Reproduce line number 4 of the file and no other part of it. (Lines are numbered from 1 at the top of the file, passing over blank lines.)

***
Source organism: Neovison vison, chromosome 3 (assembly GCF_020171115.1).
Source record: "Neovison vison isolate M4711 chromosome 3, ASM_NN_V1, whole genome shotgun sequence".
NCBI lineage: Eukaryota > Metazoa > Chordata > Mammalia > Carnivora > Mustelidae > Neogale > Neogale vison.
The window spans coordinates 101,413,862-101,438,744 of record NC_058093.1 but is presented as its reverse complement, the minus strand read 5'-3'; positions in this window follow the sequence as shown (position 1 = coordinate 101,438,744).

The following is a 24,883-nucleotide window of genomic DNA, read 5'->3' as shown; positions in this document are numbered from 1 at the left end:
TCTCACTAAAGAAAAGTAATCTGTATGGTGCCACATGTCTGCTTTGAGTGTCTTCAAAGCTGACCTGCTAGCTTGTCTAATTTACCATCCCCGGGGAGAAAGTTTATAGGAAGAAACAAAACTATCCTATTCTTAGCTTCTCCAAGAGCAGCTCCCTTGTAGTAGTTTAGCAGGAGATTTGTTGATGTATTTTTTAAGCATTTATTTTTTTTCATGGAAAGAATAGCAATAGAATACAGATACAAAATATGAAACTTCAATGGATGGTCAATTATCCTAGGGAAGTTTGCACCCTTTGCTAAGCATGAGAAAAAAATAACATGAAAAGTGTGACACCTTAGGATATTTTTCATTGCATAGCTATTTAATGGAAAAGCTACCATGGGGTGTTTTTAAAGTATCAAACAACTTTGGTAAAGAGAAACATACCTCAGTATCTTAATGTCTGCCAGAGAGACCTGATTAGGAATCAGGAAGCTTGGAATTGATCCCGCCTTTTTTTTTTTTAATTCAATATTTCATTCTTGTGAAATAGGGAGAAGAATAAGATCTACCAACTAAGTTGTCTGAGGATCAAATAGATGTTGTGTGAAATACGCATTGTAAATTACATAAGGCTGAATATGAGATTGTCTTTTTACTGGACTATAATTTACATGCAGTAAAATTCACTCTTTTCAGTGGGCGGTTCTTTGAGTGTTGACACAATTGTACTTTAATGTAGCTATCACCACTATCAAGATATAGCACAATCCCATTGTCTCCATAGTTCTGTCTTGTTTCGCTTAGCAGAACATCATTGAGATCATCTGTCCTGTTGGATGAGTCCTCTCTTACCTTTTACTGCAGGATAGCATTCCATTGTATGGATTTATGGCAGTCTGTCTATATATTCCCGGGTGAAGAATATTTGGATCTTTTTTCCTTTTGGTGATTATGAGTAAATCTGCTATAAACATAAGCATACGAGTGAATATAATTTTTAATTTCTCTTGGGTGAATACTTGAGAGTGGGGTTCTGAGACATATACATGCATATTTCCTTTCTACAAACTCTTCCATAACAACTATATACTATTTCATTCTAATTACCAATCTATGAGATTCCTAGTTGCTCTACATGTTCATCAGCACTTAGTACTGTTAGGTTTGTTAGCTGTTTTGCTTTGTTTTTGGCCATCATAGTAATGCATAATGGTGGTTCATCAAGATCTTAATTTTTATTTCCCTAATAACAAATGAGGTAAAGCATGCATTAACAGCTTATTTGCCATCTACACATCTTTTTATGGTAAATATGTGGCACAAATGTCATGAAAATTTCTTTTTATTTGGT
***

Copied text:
The window spans coordinates 101,413,862-101,438,744 of record NC_058093.1 but is presented as its reverse complement, the minus strand read 5'-3'; positions in this window follow the sequence as shown (position 1 = coordinate 101,438,744).